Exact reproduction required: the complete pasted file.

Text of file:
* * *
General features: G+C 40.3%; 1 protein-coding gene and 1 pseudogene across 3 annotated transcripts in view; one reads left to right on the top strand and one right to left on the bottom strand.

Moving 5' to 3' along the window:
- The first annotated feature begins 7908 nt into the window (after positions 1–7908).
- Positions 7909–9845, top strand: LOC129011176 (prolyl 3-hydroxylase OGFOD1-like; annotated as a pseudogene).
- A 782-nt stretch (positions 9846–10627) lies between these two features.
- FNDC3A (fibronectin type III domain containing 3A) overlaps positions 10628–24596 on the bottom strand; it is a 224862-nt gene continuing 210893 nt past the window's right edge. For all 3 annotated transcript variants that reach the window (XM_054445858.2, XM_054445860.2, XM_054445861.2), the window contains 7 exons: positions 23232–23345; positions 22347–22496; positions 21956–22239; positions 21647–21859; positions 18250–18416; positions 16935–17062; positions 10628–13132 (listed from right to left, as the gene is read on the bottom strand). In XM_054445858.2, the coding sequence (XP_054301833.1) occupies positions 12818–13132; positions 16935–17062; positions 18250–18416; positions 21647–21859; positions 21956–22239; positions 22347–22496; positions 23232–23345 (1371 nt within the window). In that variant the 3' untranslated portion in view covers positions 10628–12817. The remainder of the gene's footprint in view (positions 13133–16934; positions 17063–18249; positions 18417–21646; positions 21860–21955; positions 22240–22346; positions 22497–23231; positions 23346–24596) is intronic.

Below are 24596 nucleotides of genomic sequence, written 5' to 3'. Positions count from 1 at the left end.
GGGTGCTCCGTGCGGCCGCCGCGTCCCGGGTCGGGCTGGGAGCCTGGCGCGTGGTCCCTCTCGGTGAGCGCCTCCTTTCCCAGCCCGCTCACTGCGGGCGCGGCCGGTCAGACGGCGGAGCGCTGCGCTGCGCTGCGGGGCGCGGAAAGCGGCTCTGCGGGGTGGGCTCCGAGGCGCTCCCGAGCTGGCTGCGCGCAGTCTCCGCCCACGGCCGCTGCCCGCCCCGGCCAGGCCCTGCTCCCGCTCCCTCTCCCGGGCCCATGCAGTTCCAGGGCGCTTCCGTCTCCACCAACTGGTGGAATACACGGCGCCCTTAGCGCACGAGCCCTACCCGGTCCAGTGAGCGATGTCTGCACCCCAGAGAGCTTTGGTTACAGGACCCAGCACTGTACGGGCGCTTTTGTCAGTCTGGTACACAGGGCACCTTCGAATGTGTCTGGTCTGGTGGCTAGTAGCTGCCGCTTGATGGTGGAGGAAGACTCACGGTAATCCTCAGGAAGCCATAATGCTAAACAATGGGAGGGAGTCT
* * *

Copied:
General features: G+C 40.3%; 1 protein-coding gene and 1 pseudogene across 3 annotated transcripts in view; one reads left to right on the top strand and one right to left on the bottom strand.

Moving 5' to 3' along the window:
- The first annotated feature begins 7908 nt into the window (after positions 1–7908).
- Positions 7909–9845, top strand: LOC129011176 (prolyl 3-hydroxylase OGFOD1-like; annotated as a pseudogene).
- A 782-nt stretch (positions 9846–10627) lies between these two features.
- FNDC3A (fibronectin type III domain containing 3A) overlaps positions 10628–24596 on the bottom strand; it is a 224862-nt gene continuing 210893 nt past the window's right edge. For all 3 annotated transcript variants that reach the window (XM_054445858.2, XM_054445860.2, XM_054445861.2), the window contains 7 exons: positions 23232–23345; positions 22347–22496; positions 21956–22239; positions 21647–21859; positions 18250–18416; positions 16935–17062; positions 10628–13132 (listed from right to left, as the gene is read on the bottom strand). In XM_054445858.2, the coding sequence (XP_054301833.1) occupies positions 12818–13132; positions 16935–17062; positions 18250–18416; positions 21647–21859; positions 21956–22239; positions 22347–22496; positions 23232–23345 (1371 nt within the window). In that variant the 3' untranslated portion in view covers positions 10628–12817. The remainder of the gene's footprint in view (positions 13133–16934; positions 17063–18249; positions 18417–21646; positions 21860–21955; positions 22240–22346; positions 22497–23231; positions 23346–24596) is intronic.

Below are 24596 nucleotides of genomic sequence, written 5' to 3'. Positions count from 1 at the left end.
GGGTGCTCCGTGCGGCCGCCGCGTCCCGGGTCGGGCTGGGAGCCTGGCGCGTGGTCCCTCTCGGTGAGCGCCTCCTTTCCCAGCCCGCTCACTGCGGGCGCGGCCGGTCAGACGGCGGAGCGCTGCGCTGCGCTGCGGGGCGCGGAAAGCGGCTCTGCGGGGTGGGCTCCGAGGCGCTCCCGAGCTGGCTGCGCGCAGTCTCCGCCCACGGCCGCTGCCCGCCCCGGCCAGGCCCTGCTCCCGCTCCCTCTCCCGGGCCCATGCAGTTCCAGGGCGCTTCCGTCTCCACCAACTGGTGGAATACACGGCGCCCTTAGCGCACGAGCCCTACCCGGTCCAGTGAGCGATGTCTGCACCCCAGAGAGCTTTGGTTACAGGACCCAGCACTGTACGGGCGCTTTTGTCAGTCTGGTACACAGGGCACCTTCGAATGTGTCTGGTCTGGTGGCTAGTAGCTGCCGCTTGATGGTGGAGGAAGACTCACGGTAATCCTCAGGAAGCCATAATGCTAAACAATGGGAGGGAGTCT